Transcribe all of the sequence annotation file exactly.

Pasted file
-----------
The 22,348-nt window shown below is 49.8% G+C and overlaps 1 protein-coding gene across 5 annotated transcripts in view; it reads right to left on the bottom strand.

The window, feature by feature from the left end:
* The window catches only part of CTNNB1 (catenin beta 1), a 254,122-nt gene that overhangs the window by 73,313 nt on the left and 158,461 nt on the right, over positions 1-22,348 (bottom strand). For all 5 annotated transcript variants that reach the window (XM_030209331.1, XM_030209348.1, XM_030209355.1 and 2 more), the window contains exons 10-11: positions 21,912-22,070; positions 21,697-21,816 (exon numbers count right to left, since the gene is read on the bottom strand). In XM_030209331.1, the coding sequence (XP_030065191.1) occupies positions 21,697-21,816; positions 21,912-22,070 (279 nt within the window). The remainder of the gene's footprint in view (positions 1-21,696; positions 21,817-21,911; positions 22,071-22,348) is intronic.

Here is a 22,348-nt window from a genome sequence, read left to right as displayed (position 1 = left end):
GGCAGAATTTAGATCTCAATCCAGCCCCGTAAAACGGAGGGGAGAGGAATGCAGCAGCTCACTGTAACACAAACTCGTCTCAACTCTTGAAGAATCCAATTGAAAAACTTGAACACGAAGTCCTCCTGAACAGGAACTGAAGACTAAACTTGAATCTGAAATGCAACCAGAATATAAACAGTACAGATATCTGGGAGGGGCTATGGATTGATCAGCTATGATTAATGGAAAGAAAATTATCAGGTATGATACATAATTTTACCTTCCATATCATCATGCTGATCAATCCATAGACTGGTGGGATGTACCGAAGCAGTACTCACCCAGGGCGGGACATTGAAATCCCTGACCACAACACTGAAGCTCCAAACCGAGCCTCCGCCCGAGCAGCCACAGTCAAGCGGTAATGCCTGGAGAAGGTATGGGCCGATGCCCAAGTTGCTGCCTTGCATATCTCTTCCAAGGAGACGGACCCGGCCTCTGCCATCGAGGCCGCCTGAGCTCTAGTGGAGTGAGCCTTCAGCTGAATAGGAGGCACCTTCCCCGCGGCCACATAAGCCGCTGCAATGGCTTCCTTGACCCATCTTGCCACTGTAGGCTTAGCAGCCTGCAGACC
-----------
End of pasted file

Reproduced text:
The 22,348-nt window shown below is 49.8% G+C and overlaps 1 protein-coding gene across 5 annotated transcripts in view; it reads right to left on the bottom strand.

The window, feature by feature from the left end:
* The window catches only part of CTNNB1 (catenin beta 1), a 254,122-nt gene that overhangs the window by 73,313 nt on the left and 158,461 nt on the right, over positions 1-22,348 (bottom strand). For all 5 annotated transcript variants that reach the window (XM_030209331.1, XM_030209348.1, XM_030209355.1 and 2 more), the window contains exons 10-11: positions 21,912-22,070; positions 21,697-21,816 (exon numbers count right to left, since the gene is read on the bottom strand). In XM_030209331.1, the coding sequence (XP_030065191.1) occupies positions 21,697-21,816; positions 21,912-22,070 (279 nt within the window). The remainder of the gene's footprint in view (positions 1-21,696; positions 21,817-21,911; positions 22,071-22,348) is intronic.

Here is a 22,348-nt window from a genome sequence, read left to right as displayed (position 1 = left end):
GGCAGAATTTAGATCTCAATCCAGCCCCGTAAAACGGAGGGGAGAGGAATGCAGCAGCTCACTGTAACACAAACTCGTCTCAACTCTTGAAGAATCCAATTGAAAAACTTGAACACGAAGTCCTCCTGAACAGGAACTGAAGACTAAACTTGAATCTGAAATGCAACCAGAATATAAACAGTACAGATATCTGGGAGGGGCTATGGATTGATCAGCTATGATTAATGGAAAGAAAATTATCAGGTATGATACATAATTTTACCTTCCATATCATCATGCTGATCAATCCATAGACTGGTGGGATGTACCGAAGCAGTACTCACCCAGGGCGGGACATTGAAATCCCTGACCACAACACTGAAGCTCCAAACCGAGCCTCCGCCCGAGCAGCCACAGTCAAGCGGTAATGCCTGGAGAAGGTATGGGCCGATGCCCAAGTTGCTGCCTTGCATATCTCTTCCAAGGAGACGGACCCGGCCTCTGCCATCGAGGCCGCCTGAGCTCTAGTGGAGTGAGCCTTCAGCTGAATAGGAGGCACCTTCCCCGCGGCCACATAAGCCGCTGCAATGGCTTCCTTGACCCATCTTGCCACTGTAGGCTTAGCAGCCTGCAGACC